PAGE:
The Use of Wish
“Wish is the mightiest spell a wizard or sorcerer can cast. By simply speaking aloud, you can alter reality to better suit you.”
This handbook is a primer on the art of wishcraft, using the spell wish to achieve mighty effects. What can wish do?
As per the SRD, Wish can do any of the following:• Duplicate any wizard or sorcerer spell of 8th level or lower, provided the spell is not of a school prohibited to you.
o This ability is rarely worth it, as it is extremely situational, and rarely worth the XP cost, furthermore, it is even less likely that you will have wish prepared when not trying to use it for a more powerful effect.
• Duplicate any other spell of 6th level or lower, provided the spell is not of a school prohibited to you.
o This can be situationally useful to gain spells with lasting effects in other schools. I need more examination to see if I can find a readily pertinent use.
• Duplicate any wizard or sorcerer spell of 7th level or lower even if it’s of a prohibited school.
o This is blue if you’ve banned both illusion and evocation and therefore have no other access to contingency. Best for focused specialists (or dare I say it, focused specialist Incantatrices)• Duplicate any other spell of 5th level or lower even if it’s of a prohibited school.
o 5000 XP for a 5th level spell? Nooooooooooo.• Undo the harmful effects of many other spells, such as geas/quest or insanity.
o Some effects can only be undone with wish. Therefore it’s good at getting rid of them. Next.
• Create a nonmagical item of up to 25,000 gp in value.
o Meh, I don’t generally feel that 1 XP is worth 5 GP• Create a magic item, or add to the powers of an existing magic item.
o AWESOME if you don’t have to pay the XP cost for the wish (from an item or the like). See the section on obtaining wish for proper abuse of this ability. Red otherwise.• Grant a creature a +1 inherent bonus to an ability score. Two to five wish spells cast in immediate succession can grant a creature a +2 to +5 inherent bonus to an ability score (two wishes for a +2 inherent bonus, three for a +3 inherent bonus, and so on). Inherent bonuses are instantaneous, so they cannot be dispelled. Note: An inherent bonus may not exceed +5 for a single ability score, and inherent bonuses to a particular ability score do not stack, so only the best one applies.
o Can be good IF your DM rules that you can cast the wishes out of immediate succession. Else, go for a tome instead.
• Remove injuries and afflictions. A single wish can aid one creature per caster level, and all subjects are cured of the same kind of affliction. For example, you could heal all the damage you and your companions have taken, or remove all poison effects from everyone in the party, but not do both with the same wish. A wish can never restore the experience point loss from casting a spell or the level or Constitution loss from being raised from the dead.
o This is what Clerics are for. That said it CAN be useful for healing a large group, or if the cleric is down. Once again, unlikely you’ll have it prepared.
• Revive the dead. A wish can bring a dead creature back to life by duplicating a resurrection spell. A wish can revive a dead creature whose body has been destroyed, but the task takes two wishes, one to recreate the body and another to infuse the body with life again. A wish cannot prevent a character who was brought back to life from losing an experience level.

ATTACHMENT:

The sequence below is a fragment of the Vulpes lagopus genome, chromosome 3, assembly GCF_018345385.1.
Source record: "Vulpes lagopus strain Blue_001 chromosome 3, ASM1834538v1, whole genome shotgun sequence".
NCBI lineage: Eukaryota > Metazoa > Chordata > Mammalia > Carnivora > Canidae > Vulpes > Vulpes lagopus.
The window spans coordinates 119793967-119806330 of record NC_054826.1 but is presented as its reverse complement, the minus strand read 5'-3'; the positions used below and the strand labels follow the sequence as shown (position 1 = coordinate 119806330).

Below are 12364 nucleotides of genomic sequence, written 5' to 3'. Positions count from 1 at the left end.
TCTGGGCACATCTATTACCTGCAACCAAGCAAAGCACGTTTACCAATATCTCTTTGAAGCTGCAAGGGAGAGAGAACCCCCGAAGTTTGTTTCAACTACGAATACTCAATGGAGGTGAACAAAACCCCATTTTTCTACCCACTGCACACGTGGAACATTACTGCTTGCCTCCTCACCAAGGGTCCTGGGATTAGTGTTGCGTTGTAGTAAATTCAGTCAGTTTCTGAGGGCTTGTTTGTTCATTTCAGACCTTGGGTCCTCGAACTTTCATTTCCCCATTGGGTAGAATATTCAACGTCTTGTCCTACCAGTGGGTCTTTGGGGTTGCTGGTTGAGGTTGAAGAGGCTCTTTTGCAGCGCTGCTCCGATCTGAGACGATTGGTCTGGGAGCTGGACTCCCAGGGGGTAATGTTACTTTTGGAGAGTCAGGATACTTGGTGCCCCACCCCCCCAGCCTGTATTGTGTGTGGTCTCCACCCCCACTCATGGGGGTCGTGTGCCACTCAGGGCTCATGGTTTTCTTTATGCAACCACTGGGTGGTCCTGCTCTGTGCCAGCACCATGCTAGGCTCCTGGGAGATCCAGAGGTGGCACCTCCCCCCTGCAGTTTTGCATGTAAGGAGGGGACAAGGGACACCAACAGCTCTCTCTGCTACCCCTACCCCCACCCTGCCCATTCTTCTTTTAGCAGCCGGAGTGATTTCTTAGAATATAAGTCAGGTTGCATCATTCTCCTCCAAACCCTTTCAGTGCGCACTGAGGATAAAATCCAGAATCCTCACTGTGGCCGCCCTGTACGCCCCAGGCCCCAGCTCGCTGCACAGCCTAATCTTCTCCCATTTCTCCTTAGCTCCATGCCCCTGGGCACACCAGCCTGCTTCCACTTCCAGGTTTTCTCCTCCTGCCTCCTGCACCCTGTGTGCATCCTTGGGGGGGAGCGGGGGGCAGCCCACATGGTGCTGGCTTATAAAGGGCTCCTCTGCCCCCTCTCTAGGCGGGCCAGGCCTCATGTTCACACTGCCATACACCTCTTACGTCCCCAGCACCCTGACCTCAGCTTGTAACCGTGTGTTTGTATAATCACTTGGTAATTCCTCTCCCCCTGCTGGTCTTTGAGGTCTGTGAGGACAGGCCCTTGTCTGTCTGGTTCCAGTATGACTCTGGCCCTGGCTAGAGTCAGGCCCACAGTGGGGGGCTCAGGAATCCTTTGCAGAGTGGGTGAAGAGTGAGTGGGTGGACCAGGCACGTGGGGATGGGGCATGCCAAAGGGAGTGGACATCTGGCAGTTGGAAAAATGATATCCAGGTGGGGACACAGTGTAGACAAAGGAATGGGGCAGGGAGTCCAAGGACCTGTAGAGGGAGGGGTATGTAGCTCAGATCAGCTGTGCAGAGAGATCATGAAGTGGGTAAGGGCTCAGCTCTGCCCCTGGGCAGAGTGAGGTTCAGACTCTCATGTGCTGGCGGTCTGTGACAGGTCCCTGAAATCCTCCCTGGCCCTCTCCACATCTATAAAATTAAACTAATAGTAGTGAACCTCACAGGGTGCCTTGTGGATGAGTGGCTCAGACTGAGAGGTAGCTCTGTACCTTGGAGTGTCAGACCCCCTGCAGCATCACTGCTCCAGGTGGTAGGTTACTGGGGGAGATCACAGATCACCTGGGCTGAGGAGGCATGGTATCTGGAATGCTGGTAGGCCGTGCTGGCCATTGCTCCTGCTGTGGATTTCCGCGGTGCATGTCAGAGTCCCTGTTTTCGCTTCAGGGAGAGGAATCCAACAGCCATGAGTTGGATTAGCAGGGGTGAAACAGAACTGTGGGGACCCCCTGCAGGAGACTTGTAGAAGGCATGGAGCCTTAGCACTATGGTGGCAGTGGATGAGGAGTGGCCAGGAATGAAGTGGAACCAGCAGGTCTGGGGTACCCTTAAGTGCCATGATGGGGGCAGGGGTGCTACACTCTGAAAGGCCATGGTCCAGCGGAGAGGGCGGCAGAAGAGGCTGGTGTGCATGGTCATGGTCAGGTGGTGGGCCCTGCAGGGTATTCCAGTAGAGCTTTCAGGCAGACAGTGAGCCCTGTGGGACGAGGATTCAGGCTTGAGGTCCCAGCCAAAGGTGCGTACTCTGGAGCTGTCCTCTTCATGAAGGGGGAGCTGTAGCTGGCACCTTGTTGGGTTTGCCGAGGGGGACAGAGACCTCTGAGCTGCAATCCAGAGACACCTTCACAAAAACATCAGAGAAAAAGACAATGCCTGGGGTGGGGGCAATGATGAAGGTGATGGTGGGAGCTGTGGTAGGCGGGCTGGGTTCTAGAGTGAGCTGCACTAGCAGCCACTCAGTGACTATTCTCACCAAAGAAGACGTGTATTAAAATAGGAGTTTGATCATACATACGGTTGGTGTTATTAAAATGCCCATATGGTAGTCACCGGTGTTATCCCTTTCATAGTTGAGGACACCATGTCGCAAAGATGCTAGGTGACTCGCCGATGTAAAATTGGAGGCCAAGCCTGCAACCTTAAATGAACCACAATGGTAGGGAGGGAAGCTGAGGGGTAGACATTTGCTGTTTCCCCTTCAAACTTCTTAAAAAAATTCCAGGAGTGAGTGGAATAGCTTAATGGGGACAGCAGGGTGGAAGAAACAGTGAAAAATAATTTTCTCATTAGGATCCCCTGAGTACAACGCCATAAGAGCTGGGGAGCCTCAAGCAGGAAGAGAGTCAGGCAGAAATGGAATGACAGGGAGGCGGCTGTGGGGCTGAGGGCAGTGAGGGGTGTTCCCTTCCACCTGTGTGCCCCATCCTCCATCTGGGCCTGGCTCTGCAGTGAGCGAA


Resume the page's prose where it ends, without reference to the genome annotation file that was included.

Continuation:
o Good only if you’re reviving the cleric and you have NO other means of doing so• Transport travelers. A wish can lift one creature per caster level from anywhere on any plane and place those creatures anywhere else on any plane regardless of local conditions. An unwilling target gets a Will save to negate the effect, and spell resistance (if any) applies.
o No. Just NO.
• Undo misfortune. A wish can undo a single recent event. The wish forces a reroll of any roll made within the last round (including your last turn). Reality reshapes itself to accommodate the new result. For example, a wish could undo an opponent’s successful save, a foe’s successful critical hit (either the attack roll or the critical roll), a friend’s failed save, and so on. The reroll, however, may be as bad as or worse than the original roll. An unwilling target gets a Will save to negate the effect, and spell resistance (if any) applies.
o Another one that is potentially good if you have it prepared, which is damn unlikely. 5k XP can be worth unkilling a partner who natural 1 died. If he does it twice, smack him with your phb.
However, none of these are our focus. Rather, our focus is the last sentence of its effects:“You may try to use a wish to produce greater effects than these, but doing so is dangerous. (The wish may pervert your intent into a literal but undesirable fulfillment or only a partial fulfillment.)”
How Can We Use This Power?
At this point we enter the realm of DM fiat. The DM will grant one of three effects:
1: Exactly what we wanted: This is the best option for us, as it gives us what we want, sadly, unless we are very inglorious about the effects of our wish, it is also the least likely.
2: A literal granting of the wish: For most DMs this is the most likely situation we as players will have to deal with if we attempt to abuse wish. It will be the focus of our guide. In a properly worded wish, this will be identical to possibility 1.
3: A partial fulfillment of the wish: This is the worst possible effect. The wish simply will not do what we want. This option is less likely than possibility 2, unless we seriously overreach ourselves. As players it will be our goal to avoid this possibility. Wording is Everything
As noted above, the most likely circumstance we will experience is a literal interpretation of the Wish. As the saying goes: be careful what you wish for. The bulk of this guide will be devoted to the construction of a wish that provides a function literal interpretation. Throughout, we will be using a fairly standard wish: I wish I had one million gold pieces.